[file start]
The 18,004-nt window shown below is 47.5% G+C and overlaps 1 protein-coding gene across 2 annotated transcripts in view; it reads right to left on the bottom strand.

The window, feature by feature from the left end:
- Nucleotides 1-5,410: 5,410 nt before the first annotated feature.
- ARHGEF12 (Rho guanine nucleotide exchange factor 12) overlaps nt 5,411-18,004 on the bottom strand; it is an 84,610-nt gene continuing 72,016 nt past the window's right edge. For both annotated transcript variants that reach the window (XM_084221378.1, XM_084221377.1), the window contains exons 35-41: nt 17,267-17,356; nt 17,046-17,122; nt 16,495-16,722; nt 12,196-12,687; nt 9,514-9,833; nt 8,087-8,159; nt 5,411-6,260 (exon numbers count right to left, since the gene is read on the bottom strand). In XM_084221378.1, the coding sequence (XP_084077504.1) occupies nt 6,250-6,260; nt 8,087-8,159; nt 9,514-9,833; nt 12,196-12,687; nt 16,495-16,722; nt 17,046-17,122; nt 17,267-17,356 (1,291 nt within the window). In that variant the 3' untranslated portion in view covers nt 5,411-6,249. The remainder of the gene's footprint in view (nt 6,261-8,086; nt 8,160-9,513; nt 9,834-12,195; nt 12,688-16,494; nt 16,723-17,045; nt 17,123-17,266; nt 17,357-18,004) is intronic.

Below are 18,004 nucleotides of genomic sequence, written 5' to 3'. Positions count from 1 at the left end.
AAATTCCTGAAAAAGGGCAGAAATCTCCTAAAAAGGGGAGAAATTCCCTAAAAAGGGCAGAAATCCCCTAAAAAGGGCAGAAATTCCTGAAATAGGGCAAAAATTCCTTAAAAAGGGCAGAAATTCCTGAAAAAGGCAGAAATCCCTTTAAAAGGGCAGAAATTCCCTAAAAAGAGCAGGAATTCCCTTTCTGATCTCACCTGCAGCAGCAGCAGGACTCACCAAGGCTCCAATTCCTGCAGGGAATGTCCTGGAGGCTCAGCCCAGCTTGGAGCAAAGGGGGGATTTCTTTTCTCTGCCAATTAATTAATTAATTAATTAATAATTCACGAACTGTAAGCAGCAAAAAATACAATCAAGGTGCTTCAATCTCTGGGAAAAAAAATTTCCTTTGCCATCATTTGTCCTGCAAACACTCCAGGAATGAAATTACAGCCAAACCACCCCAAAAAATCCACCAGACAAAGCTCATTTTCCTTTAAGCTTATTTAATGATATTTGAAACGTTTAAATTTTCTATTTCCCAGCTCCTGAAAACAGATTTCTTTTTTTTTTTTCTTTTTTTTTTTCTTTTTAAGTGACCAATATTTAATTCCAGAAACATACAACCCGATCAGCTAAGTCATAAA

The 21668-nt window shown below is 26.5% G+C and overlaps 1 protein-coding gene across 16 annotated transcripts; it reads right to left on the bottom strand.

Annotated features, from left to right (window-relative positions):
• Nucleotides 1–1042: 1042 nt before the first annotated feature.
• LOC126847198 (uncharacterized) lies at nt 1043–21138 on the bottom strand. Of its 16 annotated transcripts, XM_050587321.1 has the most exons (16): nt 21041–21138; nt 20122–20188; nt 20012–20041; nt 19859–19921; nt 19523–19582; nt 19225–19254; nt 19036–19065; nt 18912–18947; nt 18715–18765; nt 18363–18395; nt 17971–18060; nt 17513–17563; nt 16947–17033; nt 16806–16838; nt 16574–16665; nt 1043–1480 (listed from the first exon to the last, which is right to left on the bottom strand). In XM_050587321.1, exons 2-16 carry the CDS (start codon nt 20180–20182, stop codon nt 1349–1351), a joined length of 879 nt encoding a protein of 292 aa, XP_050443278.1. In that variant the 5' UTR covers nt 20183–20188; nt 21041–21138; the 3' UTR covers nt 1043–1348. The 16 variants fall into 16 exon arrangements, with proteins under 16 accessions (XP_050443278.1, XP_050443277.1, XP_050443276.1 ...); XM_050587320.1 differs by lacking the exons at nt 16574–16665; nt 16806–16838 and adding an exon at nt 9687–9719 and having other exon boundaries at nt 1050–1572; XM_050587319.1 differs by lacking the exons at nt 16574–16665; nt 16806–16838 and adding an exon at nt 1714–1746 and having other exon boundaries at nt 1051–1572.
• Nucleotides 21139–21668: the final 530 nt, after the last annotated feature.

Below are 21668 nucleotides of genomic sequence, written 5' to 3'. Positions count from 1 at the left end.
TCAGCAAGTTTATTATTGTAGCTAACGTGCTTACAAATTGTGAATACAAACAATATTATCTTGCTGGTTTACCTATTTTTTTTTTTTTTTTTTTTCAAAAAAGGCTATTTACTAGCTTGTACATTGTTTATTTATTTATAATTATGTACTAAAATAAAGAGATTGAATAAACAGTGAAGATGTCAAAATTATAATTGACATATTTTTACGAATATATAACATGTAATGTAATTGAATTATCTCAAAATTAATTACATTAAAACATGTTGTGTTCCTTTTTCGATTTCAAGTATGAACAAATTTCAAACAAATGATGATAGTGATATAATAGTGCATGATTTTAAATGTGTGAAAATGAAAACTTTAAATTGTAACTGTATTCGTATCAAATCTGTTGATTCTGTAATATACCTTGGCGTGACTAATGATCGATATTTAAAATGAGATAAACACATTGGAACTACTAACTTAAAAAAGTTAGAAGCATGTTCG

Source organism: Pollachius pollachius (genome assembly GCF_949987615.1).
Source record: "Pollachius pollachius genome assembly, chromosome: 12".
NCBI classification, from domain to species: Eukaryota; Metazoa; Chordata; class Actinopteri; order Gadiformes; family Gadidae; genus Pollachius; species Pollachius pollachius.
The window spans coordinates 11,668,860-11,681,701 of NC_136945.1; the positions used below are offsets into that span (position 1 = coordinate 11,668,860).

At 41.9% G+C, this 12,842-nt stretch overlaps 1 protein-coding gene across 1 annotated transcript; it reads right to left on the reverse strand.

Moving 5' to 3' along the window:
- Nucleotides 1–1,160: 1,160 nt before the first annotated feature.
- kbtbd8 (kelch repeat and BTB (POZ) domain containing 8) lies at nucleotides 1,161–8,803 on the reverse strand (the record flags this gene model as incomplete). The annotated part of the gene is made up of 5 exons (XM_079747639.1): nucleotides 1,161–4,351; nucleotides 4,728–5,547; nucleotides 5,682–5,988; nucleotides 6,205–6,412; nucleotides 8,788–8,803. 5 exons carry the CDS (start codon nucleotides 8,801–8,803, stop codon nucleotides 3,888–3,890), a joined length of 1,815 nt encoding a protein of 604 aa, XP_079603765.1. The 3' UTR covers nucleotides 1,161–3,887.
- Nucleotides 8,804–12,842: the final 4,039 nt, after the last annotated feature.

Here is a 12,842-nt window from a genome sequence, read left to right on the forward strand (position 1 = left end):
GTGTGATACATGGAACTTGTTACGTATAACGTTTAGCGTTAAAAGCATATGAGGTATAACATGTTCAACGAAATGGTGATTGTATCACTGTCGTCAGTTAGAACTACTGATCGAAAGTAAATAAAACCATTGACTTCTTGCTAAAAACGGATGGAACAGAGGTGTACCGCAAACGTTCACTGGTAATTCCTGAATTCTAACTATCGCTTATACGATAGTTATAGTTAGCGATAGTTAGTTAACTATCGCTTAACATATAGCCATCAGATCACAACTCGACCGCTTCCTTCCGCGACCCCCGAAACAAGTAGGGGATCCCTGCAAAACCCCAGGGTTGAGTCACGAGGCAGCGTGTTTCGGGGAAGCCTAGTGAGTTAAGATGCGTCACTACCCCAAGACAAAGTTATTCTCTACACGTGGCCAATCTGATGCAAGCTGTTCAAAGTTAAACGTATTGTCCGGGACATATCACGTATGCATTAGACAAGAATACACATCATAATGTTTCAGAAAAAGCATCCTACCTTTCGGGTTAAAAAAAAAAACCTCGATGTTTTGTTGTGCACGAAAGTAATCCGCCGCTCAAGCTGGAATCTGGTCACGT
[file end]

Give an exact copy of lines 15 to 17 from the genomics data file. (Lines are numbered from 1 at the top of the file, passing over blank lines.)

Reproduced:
Source record: "Pollachius pollachius genome assembly, chromosome: 12".
NCBI classification, from domain to species: Eukaryota; Metazoa; Chordata; class Actinopteri; order Gadiformes; family Gadidae; genus Pollachius; species Pollachius pollachius.
The window spans coordinates 11,668,860-11,681,701 of NC_136945.1; the positions used below are offsets into that span (position 1 = coordinate 11,668,860).